September 2019
Volume 19, Issue 10
Open Access
Vision Sciences Society Annual Meeting Abstract  |   September 2019
How spatial coding is affected by mid-level visual object properties within and outside of peripersonal space.
Author Affiliations & Notes
  • Harun Karimpur
    Experimental Psychology, Justus Liebig University Giessen
  • Filipp Schmidt
    Experimental Psychology, Justus Liebig University Giessen
  • Katja Fiehler
    Experimental Psychology, Justus Liebig University Giessen
Journal of Vision September 2019, Vol.19, 218-219. doi:https://doi.org/10.1167/19.10.218d
  • Views
  • Share
  • Tools
    • Alerts
      ×
      This feature is available to authenticated users only.
      Sign In or Create an Account ×
    • Get Citation

      Harun Karimpur, Filipp Schmidt, Katja Fiehler; How spatial coding is affected by mid-level visual object properties within and outside of peripersonal space.. Journal of Vision 2019;19(10):218-219. doi: https://doi.org/10.1167/19.10.218d.

      Download citation file:


      © ARVO (1962-2015); The Authors (2016-present)

      ×
  • Supplements
Abstract

We show enhanced behavioral responses to objects in our immediate surround compared to objects outside of reach space. Backed up by many neurophysiological studies this finding established the concept of peripersonal space. Within peripersonal space, we spatially encode objects-for-action based on a combination of egocentric (object-to-self) and allocentric (object-to-object) information. However, it is not clear how the interaction between these reference frames is modulated by the affordance of an object and the distance to the observer. This is in line with the recently proposed action-field theory of peripersonal space. Rather to think of an in-or-out zone, the theory defines peripersonal space as a graded field reflecting the context-dependent relevance of our actions which either aim to avoid or approach objects. Here we tested the role of object-affordance in spatial coding for different distances by using a pointing task in virtual reality. We presented a target object surrounded by task-irrelevant landmarks within and outside the participant’s peripersonal space. After a brief mask and delay, the landmarks shortly reappeared without the target, either at the same position (baseline) or horizontally shifted. After their disappearance, participants were asked to point to the remembered target object within the empty scene. To manipulate the level of object-affordance, we varied mid-level visual object properties of shape and texture (spiky metallic versus soft rubber ball). We found that reaching endpoints deviated in the direction of landmark shifts suggesting the use of allocentric information. This effect was more strongly affected by mid-level visual object properties within compared to outside of peripersonal space. Our findings suggest that spatial coding in our immediate surround is modulated by object-affordance.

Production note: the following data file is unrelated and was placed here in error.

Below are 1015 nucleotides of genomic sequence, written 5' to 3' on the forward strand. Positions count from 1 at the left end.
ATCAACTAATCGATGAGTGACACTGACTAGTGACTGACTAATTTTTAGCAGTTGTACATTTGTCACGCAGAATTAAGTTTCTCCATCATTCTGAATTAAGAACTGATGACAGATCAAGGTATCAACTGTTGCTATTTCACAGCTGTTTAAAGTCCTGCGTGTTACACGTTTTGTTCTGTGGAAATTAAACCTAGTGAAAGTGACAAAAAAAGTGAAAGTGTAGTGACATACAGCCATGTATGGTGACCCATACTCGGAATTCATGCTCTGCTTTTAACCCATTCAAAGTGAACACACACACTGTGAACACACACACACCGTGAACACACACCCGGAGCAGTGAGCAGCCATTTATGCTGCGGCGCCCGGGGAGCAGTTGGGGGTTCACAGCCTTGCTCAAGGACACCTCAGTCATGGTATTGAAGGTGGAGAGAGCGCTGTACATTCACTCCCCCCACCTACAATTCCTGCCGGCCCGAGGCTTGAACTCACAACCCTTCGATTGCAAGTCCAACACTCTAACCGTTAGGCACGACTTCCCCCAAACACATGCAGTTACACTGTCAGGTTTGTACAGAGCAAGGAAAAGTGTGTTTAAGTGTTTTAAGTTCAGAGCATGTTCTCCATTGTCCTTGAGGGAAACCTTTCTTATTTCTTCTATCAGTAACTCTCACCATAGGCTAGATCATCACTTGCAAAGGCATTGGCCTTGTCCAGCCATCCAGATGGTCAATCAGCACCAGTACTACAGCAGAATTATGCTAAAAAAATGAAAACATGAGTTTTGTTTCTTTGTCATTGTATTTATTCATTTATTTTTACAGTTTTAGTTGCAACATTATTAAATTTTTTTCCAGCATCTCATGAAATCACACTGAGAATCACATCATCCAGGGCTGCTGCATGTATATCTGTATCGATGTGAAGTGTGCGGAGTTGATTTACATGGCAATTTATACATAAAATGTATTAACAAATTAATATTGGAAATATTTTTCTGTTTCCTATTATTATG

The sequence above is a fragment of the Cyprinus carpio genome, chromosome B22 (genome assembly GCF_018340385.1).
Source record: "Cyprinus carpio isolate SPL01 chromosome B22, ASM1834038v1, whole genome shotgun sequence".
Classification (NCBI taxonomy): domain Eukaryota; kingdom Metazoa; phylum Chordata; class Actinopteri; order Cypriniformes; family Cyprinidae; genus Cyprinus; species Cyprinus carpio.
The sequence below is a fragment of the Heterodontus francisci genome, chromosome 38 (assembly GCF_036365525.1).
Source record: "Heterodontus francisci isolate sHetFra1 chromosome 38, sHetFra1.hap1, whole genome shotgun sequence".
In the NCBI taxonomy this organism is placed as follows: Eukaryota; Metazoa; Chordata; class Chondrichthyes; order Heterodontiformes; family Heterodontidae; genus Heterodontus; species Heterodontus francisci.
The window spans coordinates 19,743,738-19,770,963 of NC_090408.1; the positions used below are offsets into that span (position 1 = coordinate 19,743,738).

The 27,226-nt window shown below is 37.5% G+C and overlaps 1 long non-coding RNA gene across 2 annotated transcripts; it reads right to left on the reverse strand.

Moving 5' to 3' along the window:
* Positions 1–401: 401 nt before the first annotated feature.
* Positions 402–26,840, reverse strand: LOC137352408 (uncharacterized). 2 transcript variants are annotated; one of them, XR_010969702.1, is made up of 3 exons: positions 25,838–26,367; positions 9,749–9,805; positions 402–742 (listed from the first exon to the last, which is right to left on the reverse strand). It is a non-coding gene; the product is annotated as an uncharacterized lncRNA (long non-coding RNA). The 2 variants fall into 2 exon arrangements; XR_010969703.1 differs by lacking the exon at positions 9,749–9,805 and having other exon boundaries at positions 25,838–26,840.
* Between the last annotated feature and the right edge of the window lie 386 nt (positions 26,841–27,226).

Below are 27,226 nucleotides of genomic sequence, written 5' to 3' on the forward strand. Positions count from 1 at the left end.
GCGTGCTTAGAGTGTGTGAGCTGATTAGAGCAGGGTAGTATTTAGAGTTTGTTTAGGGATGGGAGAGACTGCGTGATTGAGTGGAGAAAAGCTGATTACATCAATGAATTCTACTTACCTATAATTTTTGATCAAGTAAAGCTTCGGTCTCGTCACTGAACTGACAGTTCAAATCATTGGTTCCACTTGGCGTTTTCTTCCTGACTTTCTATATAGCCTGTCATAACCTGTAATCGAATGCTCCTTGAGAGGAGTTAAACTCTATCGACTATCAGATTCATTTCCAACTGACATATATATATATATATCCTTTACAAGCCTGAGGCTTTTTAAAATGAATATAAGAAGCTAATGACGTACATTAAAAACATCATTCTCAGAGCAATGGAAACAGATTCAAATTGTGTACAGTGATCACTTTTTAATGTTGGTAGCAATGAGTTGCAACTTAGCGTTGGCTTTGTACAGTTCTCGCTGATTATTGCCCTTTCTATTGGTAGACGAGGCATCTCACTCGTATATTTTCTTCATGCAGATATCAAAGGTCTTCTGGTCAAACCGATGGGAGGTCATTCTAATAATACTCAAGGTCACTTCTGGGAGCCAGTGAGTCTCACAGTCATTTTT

Acknowledgement: International Research Training Group IRTG 1901 “The Brain in Action” funded by the German Research Foundation (DFG), the Center for Mind, Brain and Behavior (CMBB), Collaborative Research Center SFB-TRR-135 “Cardinal Mechanisms of Perception” funded by the German Research Foundation (DFG) 
×
×

This PDF is available to Subscribers Only

Sign in or purchase a subscription to access this content. ×

You must be signed into an individual account to use this feature.

×